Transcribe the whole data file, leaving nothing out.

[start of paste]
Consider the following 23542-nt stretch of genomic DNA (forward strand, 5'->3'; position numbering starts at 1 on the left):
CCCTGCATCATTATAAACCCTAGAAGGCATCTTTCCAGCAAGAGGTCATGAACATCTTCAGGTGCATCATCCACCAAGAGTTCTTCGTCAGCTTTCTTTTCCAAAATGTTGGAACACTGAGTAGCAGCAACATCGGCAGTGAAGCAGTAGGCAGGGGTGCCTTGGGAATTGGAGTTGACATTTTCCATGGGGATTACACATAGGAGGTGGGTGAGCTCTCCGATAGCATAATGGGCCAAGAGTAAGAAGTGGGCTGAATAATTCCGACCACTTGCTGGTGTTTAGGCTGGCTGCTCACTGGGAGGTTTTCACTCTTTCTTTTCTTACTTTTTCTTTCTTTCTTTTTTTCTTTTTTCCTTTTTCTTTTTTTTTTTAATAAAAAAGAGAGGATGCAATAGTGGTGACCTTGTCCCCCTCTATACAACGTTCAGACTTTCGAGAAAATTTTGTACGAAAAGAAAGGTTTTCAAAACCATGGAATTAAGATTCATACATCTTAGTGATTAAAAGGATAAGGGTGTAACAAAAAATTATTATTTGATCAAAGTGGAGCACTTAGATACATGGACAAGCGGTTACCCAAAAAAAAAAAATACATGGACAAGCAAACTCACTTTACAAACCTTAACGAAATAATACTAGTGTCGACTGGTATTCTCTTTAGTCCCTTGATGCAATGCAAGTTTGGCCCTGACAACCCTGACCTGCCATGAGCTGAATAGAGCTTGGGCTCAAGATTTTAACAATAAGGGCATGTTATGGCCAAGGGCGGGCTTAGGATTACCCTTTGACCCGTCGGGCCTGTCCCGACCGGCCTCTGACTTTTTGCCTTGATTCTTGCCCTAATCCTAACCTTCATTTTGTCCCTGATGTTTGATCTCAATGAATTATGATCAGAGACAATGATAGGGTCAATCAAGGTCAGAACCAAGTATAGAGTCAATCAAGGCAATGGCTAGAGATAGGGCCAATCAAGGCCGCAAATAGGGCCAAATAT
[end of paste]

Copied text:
Consider the following 23542-nt stretch of genomic DNA (forward strand, 5'->3'; position numbering starts at 1 on the left):
CCCTGCATCATTATAAACCCTAGAAGGCATCTTTCCAGCAAGAGGTCATGAACATCTTCAGGTGCATCATCCACCAAGAGTTCTTCGTCAGCTTTCTTTTCCAAAATGTTGGAACACTGAGTAGCAGCAACATCGGCAGTGAAGCAGTAGGCAGGGGTGCCTTGGGAATTGGAGTTGACATTTTCCATGGGGATTACACATAGGAGGTGGGTGAGCTCTCCGATAGCATAATGGGCCAAGAGTAAGAAGTGGGCTGAATAATTCCGACCACTTGCTGGTGTTTAGGCTGGCTGCTCACTGGGAGGTTTTCACTCTTTCTTTTCTTACTTTTTCTTTCTTTCTTTTTTTCTTTTTTCCTTTTTCTTTTTTTTTTTAATAAAAAAGAGAGGATGCAATAGTGGTGACCTTGTCCCCCTCTATACAACGTTCAGACTTTCGAGAAAATTTTGTACGAAAAGAAAGGTTTTCAAAACCATGGAATTAAGATTCATACATCTTAGTGATTAAAAGGATAAGGGTGTAACAAAAAATTATTATTTGATCAAAGTGGAGCACTTAGATACATGGACAAGCGGTTACCCAAAAAAAAAAAATACATGGACAAGCAAACTCACTTTACAAACCTTAACGAAATAATACTAGTGTCGACTGGTATTCTCTTTAGTCCCTTGATGCAATGCAAGTTTGGCCCTGACAACCCTGACCTGCCATGAGCTGAATAGAGCTTGGGCTCAAGATTTTAACAATAAGGGCATGTTATGGCCAAGGGCGGGCTTAGGATTACCCTTTGACCCGTCGGGCCTGTCCCGACCGGCCTCTGACTTTTTGCCTTGATTCTTGCCCTAATCCTAACCTTCATTTTGTCCCTGATGTTTGATCTCAATGAATTATGATCAGAGACAATGATAGGGTCAATCAAGGTCAGAACCAAGTATAGAGTCAATCAAGGCAATGGCTAGAGATAGGGCCAATCAAGGCCGCAAATAGGGCCAAATAT